In May, Los Angeles County set into motion a plan drafted in August of last year that would hopefully be the solution to multiple problems at once. The ordinance seeks to create new housing for the homeless through the development of accessory dwelling units, or ADUs. Nonpermitted ADUs have been quite common, and recent changes have made it easier to get them permitted. To take advantage of homeowners’ desire to build ADUs, LA county now wants to grant homeowners a financial incentive of $75,000 for new units or up to $50,000 for converted units, under the condition they follow the new, easier guidelines and also are rented out to formerly homeless individuals or families. The goal is that this is a solution to affordable housing and also one that homeowners are on board with, as it gives them a financial incentive to do what they already wanted to do, which was build ADUs on their properties to collect rent. Could, or should, other regions follow Los Angeles’ lead?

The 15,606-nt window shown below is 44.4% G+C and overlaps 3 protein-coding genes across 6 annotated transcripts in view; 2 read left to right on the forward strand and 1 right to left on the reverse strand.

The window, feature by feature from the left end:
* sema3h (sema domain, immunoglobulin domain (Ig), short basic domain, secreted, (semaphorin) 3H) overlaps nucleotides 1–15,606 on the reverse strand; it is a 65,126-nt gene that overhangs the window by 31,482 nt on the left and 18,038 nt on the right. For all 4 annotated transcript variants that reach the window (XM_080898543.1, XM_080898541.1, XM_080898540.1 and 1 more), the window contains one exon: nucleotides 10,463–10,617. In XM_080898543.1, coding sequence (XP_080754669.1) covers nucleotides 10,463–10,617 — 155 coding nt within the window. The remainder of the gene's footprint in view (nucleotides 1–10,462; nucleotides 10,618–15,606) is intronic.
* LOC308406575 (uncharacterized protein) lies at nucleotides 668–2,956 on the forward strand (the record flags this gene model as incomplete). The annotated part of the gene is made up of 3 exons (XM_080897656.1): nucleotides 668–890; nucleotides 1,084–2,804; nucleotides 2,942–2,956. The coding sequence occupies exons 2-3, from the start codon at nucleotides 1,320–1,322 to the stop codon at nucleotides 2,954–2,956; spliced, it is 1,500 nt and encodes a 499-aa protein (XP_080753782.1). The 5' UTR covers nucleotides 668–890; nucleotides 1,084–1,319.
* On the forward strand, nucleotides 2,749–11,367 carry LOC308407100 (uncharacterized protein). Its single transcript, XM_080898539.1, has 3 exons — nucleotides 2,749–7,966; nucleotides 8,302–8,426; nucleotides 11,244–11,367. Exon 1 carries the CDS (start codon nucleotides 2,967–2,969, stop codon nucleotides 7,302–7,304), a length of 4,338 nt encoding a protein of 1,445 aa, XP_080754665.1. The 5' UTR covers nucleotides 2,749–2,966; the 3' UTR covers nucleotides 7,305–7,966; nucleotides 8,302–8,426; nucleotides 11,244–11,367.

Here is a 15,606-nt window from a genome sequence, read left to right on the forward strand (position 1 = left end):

The Nation’s Most Expensive Places to Rent

Rental costs are on the rise everywhere in the US, at an average of 1.4% year-over-year. Most of this is caused by coastal cities. One state in particular boasts three of the top 5 most expensive cities to rent: California. San Francisco is #1, San Jose #3, and Los Angeles at #4 (tied with Boston, MA). Typical rental prices per month for a one-bedroom apartment in these cities are $3440, $2500, and $2300 respectively.